Thursday, March 21, 2013

Guest Post: Linda J. Parisi


Welcome to the Pearls of Wisdom Tour! 

Today's post is titled Conference Virgins: Another Bowl of Cherries by my client Linda J. Parisi. Linda is the author of The Joining, Noble Blood and others writing as Erika Sands. 

Linda's Post:
All right, I’ll admit it.  There isn’t a thing I can think of on my person that’s virgin.  Then again when you get to be my age, well, perhaps that’s best left for another conversation.  The point of the matter is that each and every one of us has been a virgin at one time or another about something in our lives.  So the first thing to do is define virgin.  “Preceded by a noun, a person who has never used or experienced that which is denoted by the noun.”
So what is a conference virgin? Someone who has never attended or experienced a conference before. Do not, I repeat, do not be afraid of this condition. Contrary to popular opinion, when you pop your cherry, it will definitely not hurt!! You should even enjoy it!!

Of course, anything that is new can instill fear in even the most stalwart heart.  So I am here to guide you through your initiation into conference adulthood.

On the most basic level, whatever conference you are attending, think professional and meeting.  For the purposes of the rest of this discussion, think writing, professional, and meeting.
Hmm, writing, professional, and meeting.  Some kind of mix, eh?  But easily navigable with the right directions.

First, dress for success. Business casual during the day (no ragged jeans, no tank tops, no flip flops that you’d wear on the beach). If you’re meeting with an editor or an agent, wear what you’d wear to a job interview (a business suit or smart outfit—something sharp).  Depending on how you’re spending your evening, casual or smart casual is always correct (unless you have an appointment for dinner-then the restaurant will dictate a dress code).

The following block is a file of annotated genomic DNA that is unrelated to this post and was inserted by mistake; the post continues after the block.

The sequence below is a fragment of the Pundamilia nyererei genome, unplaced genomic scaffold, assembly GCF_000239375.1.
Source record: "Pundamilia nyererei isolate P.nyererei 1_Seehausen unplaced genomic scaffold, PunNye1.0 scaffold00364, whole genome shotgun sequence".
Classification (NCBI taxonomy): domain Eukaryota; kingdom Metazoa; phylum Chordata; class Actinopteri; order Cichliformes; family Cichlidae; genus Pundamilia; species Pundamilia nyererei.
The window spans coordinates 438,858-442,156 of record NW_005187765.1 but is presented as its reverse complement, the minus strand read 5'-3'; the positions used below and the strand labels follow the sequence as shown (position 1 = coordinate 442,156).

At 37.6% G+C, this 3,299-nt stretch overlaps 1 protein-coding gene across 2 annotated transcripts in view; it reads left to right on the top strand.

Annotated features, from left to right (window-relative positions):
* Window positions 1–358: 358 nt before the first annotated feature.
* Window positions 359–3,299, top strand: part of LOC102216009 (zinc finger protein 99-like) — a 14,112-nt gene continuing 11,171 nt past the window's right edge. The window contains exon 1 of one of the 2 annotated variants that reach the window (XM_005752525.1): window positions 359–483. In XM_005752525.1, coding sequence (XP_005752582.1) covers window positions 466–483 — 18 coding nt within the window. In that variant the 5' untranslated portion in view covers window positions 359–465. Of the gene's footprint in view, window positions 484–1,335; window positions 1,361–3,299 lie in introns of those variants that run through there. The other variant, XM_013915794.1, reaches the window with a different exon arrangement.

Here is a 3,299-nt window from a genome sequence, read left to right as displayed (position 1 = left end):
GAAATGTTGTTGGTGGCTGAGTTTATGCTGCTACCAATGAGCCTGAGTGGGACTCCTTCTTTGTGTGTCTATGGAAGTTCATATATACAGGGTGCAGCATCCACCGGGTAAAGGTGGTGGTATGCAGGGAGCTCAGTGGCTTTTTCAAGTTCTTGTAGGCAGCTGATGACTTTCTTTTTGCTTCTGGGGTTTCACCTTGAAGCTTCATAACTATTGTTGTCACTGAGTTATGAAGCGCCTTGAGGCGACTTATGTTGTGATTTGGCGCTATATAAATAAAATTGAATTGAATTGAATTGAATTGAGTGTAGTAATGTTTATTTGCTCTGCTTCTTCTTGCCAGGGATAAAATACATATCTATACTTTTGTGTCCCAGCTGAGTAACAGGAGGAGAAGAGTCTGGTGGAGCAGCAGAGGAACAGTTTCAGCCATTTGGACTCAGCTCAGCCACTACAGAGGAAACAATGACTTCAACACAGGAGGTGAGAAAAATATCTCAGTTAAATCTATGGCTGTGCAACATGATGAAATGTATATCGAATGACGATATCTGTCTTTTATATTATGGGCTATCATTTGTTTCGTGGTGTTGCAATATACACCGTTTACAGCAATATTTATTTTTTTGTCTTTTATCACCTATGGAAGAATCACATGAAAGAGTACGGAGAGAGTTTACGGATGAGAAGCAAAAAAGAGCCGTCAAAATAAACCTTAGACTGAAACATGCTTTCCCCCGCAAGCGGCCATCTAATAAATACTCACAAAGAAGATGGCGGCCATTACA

Second, behave professionally. You have no idea how many times I’ve managed to pitch a manuscript while waiting in line for a cup of coffee. And by the way, buying an editor or agent a cup of java will ensure they remember you…they love that kind of stuff.  No joke, two bucks can get you everywhere, and don’t be ashamed to remind them of it when you send them your query or whatever they requested.  Just remember, they have good memories. They’ll remember the gum-cracking, loud- mouthed bozo that elbowed his/her way in line ahead of them without so much as an excuse-me, just as much as they will the polite, friendly, very nice person who bought them a cup of joe and told them about their manuscript while they waited on line.

Third, watch what you say.  Editors and agents don’t always wear their name tags.  Crowded elevators and concession lines might seem like a good place to talk.  They aren’t.  Telling tales and gossip will catch up with you sooner than later.  And copious amounts of alcohol do not make you friendlier; they simply loosen your tongue. So rather than find out you were rejected because you made a fool of yourself, or worse made a fool of someone else, be careful.  Again, act professionally.  Impress people with your grace, your polish, and your style. 
Fourth, don’t be scared.  One of the best ways to get over feeling alone and lost at a conference is to volunteer.  When you do, you feel like you belong, and once you feel that you belong, you won’t feel alone anymore. If you can’t volunteer, hang out for a while at the registration desk.  Ask one of the registration volunteers if there’s a first timer’s meeting or a place where you might meet other cherries.
Again, the bar is a great place to meet people.  Just remember a little caution goes a long way.
Now, for the conference itself.